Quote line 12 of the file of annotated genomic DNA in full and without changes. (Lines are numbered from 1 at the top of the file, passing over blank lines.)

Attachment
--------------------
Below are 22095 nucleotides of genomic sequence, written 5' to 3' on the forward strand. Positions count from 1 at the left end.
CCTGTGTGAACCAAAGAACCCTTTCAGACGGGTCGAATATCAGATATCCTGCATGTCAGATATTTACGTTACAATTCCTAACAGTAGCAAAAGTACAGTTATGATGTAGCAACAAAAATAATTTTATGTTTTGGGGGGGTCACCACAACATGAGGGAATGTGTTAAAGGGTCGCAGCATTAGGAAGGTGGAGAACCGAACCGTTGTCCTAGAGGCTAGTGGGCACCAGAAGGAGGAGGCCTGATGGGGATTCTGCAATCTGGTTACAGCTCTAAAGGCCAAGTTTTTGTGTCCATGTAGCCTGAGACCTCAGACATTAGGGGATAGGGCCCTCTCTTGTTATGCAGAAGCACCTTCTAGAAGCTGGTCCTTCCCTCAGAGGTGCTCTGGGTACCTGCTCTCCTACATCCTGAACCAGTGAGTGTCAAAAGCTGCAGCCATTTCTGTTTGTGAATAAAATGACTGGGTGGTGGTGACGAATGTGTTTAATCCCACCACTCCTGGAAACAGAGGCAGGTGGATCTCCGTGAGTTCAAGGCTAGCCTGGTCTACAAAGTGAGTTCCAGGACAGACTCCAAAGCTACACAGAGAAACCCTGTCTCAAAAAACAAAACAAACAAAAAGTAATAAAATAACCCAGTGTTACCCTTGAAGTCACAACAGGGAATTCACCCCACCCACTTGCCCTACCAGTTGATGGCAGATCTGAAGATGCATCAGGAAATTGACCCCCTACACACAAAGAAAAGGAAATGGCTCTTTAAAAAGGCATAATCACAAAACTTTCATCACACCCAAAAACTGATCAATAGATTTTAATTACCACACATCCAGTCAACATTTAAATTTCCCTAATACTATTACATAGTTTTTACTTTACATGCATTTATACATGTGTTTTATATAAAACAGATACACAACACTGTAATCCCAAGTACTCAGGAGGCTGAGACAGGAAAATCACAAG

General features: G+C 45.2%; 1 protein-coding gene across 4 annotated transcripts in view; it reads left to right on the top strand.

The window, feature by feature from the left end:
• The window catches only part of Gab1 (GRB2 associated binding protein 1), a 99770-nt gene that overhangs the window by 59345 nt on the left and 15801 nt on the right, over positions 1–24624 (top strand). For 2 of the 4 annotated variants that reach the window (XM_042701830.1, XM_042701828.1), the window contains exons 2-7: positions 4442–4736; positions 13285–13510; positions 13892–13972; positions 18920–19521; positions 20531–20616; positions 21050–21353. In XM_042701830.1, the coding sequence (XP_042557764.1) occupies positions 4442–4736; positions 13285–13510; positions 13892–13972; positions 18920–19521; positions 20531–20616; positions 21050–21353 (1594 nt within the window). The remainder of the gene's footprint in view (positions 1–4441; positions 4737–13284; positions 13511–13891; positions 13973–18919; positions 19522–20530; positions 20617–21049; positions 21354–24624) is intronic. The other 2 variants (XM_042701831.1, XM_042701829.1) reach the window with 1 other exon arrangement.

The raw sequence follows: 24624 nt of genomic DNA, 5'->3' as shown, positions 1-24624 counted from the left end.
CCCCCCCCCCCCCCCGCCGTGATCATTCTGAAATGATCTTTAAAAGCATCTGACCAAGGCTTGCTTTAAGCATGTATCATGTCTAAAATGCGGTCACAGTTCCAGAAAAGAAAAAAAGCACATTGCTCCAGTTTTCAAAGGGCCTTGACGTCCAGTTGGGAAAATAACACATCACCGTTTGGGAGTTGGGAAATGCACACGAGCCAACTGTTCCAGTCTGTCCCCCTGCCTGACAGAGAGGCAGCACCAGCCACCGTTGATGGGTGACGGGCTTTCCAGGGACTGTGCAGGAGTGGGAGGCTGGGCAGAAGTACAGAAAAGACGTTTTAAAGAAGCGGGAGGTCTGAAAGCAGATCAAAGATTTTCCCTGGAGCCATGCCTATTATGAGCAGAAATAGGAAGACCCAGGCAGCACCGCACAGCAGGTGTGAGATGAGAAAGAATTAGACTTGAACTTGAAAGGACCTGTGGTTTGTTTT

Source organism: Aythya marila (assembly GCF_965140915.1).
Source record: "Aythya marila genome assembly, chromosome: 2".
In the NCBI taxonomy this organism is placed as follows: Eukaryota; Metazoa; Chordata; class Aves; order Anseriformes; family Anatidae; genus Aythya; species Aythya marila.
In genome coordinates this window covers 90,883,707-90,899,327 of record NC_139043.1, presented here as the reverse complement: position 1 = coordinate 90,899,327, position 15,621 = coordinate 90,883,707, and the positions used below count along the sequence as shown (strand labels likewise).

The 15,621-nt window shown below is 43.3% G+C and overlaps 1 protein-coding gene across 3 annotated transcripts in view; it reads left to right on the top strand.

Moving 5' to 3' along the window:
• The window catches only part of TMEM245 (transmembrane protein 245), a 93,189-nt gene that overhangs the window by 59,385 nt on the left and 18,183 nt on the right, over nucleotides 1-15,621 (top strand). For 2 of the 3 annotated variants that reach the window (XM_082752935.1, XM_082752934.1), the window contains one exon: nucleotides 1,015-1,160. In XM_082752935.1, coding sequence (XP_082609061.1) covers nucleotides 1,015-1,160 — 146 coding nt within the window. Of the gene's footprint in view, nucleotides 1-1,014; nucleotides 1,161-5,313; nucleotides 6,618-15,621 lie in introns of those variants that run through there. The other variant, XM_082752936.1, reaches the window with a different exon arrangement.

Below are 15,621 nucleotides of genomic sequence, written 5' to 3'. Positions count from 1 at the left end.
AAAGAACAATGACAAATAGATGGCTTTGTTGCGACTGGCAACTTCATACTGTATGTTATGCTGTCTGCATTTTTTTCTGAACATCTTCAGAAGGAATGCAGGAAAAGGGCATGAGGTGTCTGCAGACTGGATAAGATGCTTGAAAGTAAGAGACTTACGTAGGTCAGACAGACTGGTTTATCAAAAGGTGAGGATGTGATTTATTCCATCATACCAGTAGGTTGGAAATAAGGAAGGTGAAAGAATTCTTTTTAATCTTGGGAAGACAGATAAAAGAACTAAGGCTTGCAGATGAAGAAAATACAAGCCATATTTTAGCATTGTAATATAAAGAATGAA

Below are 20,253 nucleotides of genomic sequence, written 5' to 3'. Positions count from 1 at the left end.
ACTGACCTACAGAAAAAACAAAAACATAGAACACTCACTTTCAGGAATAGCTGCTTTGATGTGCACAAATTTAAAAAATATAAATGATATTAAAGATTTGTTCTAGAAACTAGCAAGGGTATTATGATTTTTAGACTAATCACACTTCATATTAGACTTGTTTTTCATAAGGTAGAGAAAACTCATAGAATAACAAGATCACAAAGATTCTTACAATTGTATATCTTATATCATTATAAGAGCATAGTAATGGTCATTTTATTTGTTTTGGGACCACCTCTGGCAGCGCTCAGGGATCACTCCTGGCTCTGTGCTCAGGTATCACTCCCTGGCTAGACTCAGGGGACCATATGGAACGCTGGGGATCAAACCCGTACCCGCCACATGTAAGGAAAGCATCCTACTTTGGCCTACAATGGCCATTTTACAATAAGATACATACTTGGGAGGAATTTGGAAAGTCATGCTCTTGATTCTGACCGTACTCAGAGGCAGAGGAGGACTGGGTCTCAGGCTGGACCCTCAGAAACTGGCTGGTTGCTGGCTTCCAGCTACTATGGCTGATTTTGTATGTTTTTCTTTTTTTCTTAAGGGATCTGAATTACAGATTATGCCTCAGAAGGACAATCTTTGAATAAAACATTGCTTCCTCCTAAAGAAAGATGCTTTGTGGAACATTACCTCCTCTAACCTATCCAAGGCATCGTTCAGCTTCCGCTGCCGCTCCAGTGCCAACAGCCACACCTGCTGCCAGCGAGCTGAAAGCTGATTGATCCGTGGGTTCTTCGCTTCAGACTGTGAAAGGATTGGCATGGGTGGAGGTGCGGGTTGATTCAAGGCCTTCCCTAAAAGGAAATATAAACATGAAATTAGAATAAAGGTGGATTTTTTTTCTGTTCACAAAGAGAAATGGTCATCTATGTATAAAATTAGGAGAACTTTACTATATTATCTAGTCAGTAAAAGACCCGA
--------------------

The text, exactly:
The 15,621-nt window shown below is 43.3% G+C and overlaps 1 protein-coding gene across 3 annotated transcripts in view; it reads left to right on the top strand.